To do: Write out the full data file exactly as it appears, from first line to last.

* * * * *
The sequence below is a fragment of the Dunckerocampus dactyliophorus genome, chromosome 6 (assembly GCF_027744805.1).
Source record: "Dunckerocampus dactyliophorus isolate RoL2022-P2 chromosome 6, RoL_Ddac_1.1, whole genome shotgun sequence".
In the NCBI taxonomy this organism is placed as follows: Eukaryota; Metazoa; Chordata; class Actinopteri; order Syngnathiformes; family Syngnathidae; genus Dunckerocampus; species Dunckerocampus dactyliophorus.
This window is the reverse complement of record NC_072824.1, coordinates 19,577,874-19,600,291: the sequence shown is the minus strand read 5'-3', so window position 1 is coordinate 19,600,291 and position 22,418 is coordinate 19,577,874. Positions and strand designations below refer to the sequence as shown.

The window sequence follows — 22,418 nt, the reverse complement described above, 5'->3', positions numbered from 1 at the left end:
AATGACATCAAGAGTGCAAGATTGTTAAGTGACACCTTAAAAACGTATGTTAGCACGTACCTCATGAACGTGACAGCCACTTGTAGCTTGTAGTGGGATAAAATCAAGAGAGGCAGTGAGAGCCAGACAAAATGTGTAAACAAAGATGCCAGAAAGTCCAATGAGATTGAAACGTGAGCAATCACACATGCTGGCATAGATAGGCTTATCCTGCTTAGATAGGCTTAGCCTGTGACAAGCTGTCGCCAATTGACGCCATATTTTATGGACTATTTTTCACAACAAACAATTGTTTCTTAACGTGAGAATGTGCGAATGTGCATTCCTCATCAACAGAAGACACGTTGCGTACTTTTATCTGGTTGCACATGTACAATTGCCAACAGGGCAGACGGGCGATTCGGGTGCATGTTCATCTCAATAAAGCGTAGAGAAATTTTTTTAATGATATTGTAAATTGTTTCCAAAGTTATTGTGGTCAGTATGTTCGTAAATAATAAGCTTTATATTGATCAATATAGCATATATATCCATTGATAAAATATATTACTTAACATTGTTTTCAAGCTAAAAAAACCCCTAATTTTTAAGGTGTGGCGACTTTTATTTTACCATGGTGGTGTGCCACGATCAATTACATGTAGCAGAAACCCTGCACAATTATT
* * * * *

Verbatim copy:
The sequence below is a fragment of the Dunckerocampus dactyliophorus genome, chromosome 6 (assembly GCF_027744805.1).
Source record: "Dunckerocampus dactyliophorus isolate RoL2022-P2 chromosome 6, RoL_Ddac_1.1, whole genome shotgun sequence".
In the NCBI taxonomy this organism is placed as follows: Eukaryota; Metazoa; Chordata; class Actinopteri; order Syngnathiformes; family Syngnathidae; genus Dunckerocampus; species Dunckerocampus dactyliophorus.
This window is the reverse complement of record NC_072824.1, coordinates 19,577,874-19,600,291: the sequence shown is the minus strand read 5'-3', so window position 1 is coordinate 19,600,291 and position 22,418 is coordinate 19,577,874. Positions and strand designations below refer to the sequence as shown.

The window sequence follows — 22,418 nt, the reverse complement described above, 5'->3', positions numbered from 1 at the left end:
AATGACATCAAGAGTGCAAGATTGTTAAGTGACACCTTAAAAACGTATGTTAGCACGTACCTCATGAACGTGACAGCCACTTGTAGCTTGTAGTGGGATAAAATCAAGAGAGGCAGTGAGAGCCAGACAAAATGTGTAAACAAAGATGCCAGAAAGTCCAATGAGATTGAAACGTGAGCAATCACACATGCTGGCATAGATAGGCTTATCCTGCTTAGATAGGCTTAGCCTGTGACAAGCTGTCGCCAATTGACGCCATATTTTATGGACTATTTTTCACAACAAACAATTGTTTCTTAACGTGAGAATGTGCGAATGTGCATTCCTCATCAACAGAAGACACGTTGCGTACTTTTATCTGGTTGCACATGTACAATTGCCAACAGGGCAGACGGGCGATTCGGGTGCATGTTCATCTCAATAAAGCGTAGAGAAATTTTTTTAATGATATTGTAAATTGTTTCCAAAGTTATTGTGGTCAGTATGTTCGTAAATAATAAGCTTTATATTGATCAATATAGCATATATATCCATTGATAAAATATATTACTTAACATTGTTTTCAAGCTAAAAAAACCCCTAATTTTTAAGGTGTGGCGACTTTTATTTTACCATGGTGGTGTGCCACGATCAATTACATGTAGCAGAAACCCTGCACAATTATT